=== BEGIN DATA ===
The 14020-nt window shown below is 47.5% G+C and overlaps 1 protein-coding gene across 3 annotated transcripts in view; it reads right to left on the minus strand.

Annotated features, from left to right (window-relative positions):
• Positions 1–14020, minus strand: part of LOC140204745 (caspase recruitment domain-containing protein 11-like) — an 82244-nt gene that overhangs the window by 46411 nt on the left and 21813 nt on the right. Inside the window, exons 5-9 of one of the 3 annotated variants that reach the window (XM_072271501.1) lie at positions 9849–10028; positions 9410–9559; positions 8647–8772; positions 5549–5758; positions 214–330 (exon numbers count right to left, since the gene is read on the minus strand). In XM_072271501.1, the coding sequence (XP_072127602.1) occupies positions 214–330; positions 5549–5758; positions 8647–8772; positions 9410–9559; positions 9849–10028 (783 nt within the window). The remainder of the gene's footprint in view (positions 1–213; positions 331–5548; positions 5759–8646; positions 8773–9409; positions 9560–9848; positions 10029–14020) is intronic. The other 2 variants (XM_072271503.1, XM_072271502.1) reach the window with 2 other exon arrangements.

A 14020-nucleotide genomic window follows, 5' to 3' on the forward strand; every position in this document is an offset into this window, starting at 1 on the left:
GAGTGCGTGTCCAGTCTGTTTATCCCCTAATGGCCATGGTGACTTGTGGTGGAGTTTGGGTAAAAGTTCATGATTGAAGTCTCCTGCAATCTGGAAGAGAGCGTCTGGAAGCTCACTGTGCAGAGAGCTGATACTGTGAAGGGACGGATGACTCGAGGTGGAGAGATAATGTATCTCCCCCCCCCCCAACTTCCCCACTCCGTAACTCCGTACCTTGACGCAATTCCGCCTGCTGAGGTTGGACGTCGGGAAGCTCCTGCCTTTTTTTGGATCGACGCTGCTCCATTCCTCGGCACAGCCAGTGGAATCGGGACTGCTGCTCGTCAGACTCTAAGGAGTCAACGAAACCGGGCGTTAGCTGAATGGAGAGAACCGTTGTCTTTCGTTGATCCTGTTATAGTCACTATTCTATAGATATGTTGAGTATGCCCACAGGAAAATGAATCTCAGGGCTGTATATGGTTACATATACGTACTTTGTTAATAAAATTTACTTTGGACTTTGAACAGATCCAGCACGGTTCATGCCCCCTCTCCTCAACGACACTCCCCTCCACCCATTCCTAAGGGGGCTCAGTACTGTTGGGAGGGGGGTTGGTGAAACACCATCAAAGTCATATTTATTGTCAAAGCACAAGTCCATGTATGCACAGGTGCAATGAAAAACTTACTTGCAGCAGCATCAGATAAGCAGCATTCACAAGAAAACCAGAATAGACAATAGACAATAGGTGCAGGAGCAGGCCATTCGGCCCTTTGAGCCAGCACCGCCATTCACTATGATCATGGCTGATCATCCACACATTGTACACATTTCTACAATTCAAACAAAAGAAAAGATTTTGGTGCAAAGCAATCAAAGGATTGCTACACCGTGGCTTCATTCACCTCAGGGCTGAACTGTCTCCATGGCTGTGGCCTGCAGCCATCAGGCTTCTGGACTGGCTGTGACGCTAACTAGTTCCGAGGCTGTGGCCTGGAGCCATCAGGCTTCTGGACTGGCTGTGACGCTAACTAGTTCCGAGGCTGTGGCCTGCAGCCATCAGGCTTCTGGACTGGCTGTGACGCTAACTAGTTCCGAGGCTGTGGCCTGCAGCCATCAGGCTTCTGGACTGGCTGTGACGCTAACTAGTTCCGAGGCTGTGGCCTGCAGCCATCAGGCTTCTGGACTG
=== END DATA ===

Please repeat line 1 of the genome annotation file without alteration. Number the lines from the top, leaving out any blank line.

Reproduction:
The 14020-nt window shown below is 47.5% G+C and overlaps 1 protein-coding gene across 3 annotated transcripts in view; it reads right to left on the minus strand.